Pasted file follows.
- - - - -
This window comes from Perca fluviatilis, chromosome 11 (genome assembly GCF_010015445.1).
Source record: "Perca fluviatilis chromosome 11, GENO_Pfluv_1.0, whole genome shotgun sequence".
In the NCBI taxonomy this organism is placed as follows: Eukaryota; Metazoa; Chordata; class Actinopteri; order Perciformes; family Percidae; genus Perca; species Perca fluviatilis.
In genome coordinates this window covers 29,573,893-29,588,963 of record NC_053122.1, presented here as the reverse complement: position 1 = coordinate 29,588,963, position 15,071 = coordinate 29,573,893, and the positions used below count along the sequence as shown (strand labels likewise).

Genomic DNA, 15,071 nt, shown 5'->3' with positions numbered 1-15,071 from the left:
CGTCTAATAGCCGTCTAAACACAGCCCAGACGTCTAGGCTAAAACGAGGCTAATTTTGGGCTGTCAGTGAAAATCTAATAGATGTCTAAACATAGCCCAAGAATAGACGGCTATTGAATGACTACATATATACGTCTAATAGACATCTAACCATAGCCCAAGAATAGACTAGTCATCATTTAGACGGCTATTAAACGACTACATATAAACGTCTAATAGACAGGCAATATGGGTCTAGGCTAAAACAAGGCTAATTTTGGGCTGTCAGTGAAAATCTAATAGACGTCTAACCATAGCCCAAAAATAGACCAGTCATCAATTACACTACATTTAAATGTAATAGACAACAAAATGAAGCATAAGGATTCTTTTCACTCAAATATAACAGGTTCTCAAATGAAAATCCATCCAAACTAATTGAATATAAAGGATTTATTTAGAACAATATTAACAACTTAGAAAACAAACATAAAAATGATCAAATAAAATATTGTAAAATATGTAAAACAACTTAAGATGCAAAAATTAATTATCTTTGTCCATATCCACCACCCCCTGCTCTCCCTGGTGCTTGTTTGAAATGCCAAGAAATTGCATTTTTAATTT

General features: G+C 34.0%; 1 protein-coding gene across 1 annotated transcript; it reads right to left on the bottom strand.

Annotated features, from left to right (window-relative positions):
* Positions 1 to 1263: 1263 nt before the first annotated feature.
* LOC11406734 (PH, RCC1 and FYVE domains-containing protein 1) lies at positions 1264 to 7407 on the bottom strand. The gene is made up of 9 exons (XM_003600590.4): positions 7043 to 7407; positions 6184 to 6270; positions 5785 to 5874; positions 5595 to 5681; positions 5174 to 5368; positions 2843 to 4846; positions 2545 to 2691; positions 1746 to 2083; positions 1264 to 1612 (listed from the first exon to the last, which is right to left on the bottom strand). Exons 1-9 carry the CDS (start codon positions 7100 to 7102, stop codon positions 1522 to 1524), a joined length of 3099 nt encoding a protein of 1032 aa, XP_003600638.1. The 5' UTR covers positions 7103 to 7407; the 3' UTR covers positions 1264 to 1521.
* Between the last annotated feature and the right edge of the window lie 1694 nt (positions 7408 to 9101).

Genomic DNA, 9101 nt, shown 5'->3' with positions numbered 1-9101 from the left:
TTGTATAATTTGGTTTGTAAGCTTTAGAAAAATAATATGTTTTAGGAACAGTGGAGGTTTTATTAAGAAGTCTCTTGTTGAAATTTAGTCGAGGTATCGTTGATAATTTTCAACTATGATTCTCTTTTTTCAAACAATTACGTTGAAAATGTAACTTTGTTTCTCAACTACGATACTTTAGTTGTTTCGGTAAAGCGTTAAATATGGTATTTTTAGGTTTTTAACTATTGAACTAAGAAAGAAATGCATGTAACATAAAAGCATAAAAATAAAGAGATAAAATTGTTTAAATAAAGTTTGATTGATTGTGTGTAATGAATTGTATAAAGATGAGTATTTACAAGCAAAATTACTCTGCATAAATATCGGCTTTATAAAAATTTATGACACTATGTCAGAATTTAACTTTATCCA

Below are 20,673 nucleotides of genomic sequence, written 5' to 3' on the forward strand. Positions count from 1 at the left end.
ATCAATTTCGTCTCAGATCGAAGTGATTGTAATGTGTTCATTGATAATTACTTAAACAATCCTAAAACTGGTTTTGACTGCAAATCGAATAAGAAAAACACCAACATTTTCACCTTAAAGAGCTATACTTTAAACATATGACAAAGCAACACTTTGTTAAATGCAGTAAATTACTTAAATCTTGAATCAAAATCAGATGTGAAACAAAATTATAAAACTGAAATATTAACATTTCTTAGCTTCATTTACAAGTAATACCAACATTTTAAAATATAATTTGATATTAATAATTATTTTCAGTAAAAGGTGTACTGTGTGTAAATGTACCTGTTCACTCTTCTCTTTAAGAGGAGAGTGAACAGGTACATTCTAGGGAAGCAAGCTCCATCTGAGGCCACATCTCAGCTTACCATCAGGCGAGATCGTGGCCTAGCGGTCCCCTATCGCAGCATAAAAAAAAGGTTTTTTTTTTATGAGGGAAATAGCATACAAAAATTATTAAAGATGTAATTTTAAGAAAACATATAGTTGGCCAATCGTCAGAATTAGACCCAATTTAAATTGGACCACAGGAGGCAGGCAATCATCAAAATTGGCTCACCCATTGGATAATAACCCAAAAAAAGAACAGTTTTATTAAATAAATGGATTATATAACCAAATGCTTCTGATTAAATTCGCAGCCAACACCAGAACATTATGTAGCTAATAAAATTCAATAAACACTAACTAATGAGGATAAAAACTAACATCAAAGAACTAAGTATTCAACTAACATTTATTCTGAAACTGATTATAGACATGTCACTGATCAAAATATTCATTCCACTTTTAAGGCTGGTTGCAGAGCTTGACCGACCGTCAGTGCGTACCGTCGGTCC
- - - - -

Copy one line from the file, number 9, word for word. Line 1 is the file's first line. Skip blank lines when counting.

* Positions 1 to 1263: 1263 nt before the first annotated feature.